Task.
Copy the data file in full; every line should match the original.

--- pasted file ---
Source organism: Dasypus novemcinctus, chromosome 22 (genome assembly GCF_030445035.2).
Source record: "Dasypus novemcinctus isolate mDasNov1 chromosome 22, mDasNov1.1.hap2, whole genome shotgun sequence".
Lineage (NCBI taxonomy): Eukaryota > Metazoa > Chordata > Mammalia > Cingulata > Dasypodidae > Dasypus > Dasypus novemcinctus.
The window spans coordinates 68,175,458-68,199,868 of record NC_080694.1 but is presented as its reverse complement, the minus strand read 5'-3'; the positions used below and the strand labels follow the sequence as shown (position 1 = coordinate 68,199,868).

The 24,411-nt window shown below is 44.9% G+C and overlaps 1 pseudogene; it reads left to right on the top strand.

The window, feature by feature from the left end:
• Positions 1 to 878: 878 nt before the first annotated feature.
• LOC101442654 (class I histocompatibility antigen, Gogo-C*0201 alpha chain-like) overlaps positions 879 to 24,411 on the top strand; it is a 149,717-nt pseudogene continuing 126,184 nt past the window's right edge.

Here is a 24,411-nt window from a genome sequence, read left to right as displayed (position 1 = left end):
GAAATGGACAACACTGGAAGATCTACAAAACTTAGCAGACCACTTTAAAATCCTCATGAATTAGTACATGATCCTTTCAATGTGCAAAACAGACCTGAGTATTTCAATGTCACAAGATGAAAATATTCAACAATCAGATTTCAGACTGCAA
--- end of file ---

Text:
Source organism: Dasypus novemcinctus, chromosome 22 (genome assembly GCF_030445035.2).
Source record: "Dasypus novemcinctus isolate mDasNov1 chromosome 22, mDasNov1.1.hap2, whole genome shotgun sequence".
Lineage (NCBI taxonomy): Eukaryota > Metazoa > Chordata > Mammalia > Cingulata > Dasypodidae > Dasypus > Dasypus novemcinctus.
The window spans coordinates 68,175,458-68,199,868 of record NC_080694.1 but is presented as its reverse complement, the minus strand read 5'-3'; the positions used below and the strand labels follow the sequence as shown (position 1 = coordinate 68,199,868).

The 24,411-nt window shown below is 44.9% G+C and overlaps 1 pseudogene; it reads left to right on the top strand.

The window, feature by feature from the left end:
• Positions 1 to 878: 878 nt before the first annotated feature.
• LOC101442654 (class I histocompatibility antigen, Gogo-C*0201 alpha chain-like) overlaps positions 879 to 24,411 on the top strand; it is a 149,717-nt pseudogene continuing 126,184 nt past the window's right edge.

Here is a 24,411-nt window from a genome sequence, read left to right as displayed (position 1 = left end):
GAAATGGACAACACTGGAAGATCTACAAAACTTAGCAGACCACTTTAAAATCCTCATGAATTAGTACATGATCCTTTCAATGTGCAAAACAGACCTGAGTATTTCAATGTCACAAGATGAAAATATTCAACAATCAGATTTCAGACTGCAA